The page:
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The embarrassing truth of my lymphocyte discovery
Martin Raff Scientist
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It took me months to realise that this was an important discovery. In fact, I didn’t realise it. The truth of it is, the embarrassing truth is that somebody had to tell me at lunch. You know, I was describing these experiments and saying, you know, I was given this project and I’ve done this, I’ve done this, I’ve done this and, you know, I’m now going to do that. He says, ‘Well, it sounds like you’ve nailed it’. This is a colleague, this friend. ‘It sounds like… I mean, what else could it be?’ And I said, ‘Well, yes, it does… does seem sort of convincing, but I… you know, how could it possibly be? I mean, I’ve only been doing this for nine months or a year. I mean, how could it possibly be?’

And so it took somebody else telling me that this was really important and probably right and you had enough, stop and write the damn thing. That is what I needed. So, yeah, I think it’s not that straightforward.  And some people never get it, I can tell you. They will never gain the confidence. Even if they make the discovery, they just don’t have enough self-confidence to state it, write it. Because once it’s in the record, it’s in the record, and if you’re wrong, it doesn’t look so good. So, yeah, you want to be careful, and…

But my own view is, so I… to come back to the question of advice to a young scientist, one thing I think that’s very important is to interpret your experiments, your results in the boldest way you can and get away with it. So you want to make it seem as important as you possibly can and not be cautious. Caution is a mistake. You don’t want to get the facts wrong, the data have to be right, but the interpretation is your right and there I think everything says be bold. Be bold. Make it as important as you possibly can.

And, you know, if the interpretation is wrong, there… it’s always wrong in detail because you never know enough. But if you make it bold so that people will read it and pay attention and their heart will start to race, often they’ll get angry and they’ll want to show you’re wrong, so that’s exactly what you want. You want other people to pay attention and try to show you’re wrong, because otherwise you’re going to spend the rest of life trying to show you’re wrong. It’s better to get more people involved trying to show you’re wrong, because you’re always wrong in detail, so… anyway, so that’s an important piece of advice that I think most scientists wouldn’t give to young scientists. There’s no point giving them advice that [unclear]… everybody else gives them. Give them advice that they’re not going to get from… from others.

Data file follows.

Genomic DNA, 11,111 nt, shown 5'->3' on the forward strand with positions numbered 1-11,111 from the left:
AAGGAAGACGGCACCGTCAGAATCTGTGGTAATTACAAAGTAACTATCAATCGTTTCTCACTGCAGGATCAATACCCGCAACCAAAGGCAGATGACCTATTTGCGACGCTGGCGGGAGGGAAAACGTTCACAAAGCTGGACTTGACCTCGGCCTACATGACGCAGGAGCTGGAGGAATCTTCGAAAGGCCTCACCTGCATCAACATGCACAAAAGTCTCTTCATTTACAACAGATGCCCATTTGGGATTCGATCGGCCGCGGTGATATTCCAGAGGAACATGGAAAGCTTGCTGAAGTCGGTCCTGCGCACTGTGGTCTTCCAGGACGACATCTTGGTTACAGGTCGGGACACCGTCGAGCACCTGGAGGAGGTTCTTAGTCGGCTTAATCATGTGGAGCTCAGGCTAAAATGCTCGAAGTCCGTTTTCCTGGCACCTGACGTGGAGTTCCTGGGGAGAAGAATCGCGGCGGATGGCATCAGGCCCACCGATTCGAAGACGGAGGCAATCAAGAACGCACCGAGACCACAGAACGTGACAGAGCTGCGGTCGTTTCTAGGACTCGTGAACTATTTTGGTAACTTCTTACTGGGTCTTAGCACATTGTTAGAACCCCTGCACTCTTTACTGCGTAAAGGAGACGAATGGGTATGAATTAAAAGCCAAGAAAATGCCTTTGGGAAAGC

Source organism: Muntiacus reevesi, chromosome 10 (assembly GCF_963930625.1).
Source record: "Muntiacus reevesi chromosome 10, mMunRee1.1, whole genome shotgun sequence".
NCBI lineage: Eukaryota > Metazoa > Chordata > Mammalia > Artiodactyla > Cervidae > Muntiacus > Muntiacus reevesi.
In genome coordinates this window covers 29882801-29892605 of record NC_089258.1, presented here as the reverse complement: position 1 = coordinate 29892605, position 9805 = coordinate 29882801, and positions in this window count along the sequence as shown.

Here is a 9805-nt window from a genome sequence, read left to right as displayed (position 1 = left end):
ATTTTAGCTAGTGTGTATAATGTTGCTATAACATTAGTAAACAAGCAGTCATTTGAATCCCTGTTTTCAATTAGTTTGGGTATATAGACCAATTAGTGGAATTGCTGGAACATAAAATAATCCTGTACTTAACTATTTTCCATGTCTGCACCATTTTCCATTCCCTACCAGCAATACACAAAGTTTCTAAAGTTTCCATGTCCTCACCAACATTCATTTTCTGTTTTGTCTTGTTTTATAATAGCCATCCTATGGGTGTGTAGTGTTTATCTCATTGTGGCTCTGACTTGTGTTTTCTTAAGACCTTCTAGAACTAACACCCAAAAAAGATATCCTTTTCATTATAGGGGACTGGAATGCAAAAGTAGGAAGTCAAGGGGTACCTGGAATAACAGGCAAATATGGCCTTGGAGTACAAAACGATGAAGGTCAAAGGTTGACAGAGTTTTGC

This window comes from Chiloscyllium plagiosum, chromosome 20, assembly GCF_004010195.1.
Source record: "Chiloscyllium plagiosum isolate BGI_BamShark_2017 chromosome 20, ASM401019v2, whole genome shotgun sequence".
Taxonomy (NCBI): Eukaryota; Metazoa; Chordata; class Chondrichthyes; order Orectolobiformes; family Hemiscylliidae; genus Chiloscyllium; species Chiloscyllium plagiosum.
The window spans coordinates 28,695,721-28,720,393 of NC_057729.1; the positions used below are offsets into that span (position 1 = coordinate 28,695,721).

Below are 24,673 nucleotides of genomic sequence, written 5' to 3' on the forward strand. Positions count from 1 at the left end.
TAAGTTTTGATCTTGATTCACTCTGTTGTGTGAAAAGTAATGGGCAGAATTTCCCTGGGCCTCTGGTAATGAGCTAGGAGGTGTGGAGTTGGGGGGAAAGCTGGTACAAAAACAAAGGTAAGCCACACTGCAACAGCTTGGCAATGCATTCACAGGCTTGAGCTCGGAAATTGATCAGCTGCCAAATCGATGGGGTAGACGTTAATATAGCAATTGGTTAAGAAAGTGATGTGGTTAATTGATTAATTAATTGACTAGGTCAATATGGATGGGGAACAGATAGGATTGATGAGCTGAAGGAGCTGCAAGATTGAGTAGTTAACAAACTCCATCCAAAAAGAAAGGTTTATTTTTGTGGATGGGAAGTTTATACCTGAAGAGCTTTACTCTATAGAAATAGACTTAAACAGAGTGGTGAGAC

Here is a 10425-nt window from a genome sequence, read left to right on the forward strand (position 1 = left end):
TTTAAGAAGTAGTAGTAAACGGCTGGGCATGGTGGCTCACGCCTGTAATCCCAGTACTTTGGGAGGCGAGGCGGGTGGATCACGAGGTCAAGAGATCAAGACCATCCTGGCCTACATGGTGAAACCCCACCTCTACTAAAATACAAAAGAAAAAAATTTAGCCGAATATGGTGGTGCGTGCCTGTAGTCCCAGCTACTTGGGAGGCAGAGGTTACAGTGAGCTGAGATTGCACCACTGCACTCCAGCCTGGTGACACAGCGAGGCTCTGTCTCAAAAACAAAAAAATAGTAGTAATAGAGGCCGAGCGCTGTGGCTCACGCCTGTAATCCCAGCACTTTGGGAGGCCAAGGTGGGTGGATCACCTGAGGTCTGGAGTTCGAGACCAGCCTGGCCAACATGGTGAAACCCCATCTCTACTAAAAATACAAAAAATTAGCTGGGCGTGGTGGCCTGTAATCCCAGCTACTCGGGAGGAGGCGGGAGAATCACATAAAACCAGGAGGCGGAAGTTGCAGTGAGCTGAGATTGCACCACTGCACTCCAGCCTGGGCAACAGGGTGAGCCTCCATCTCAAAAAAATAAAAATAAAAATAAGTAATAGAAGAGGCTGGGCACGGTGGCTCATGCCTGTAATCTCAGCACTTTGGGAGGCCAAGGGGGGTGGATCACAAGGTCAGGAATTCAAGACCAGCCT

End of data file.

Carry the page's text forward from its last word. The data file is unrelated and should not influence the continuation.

Martin Raff is a Canadian-born neurologist and research biologist who has made important contributions to immunology and cell development. He has a special interest in apoptosis, the phenomenon of cell death. Recently retired from his professorship at University College, London, these stories were recorded in 2000.

Listeners: Christopher Sykes

Christopher Sykes is a London-based television producer and director who has made a number of documentary films for BBC TV, Channel 4 and PBS.

Tags: T cell, B cell, peer review, lymphocyte

Duration: 2 minutes, 32 seconds

Date story recorded: 2000

Date story went live: 13 July 2010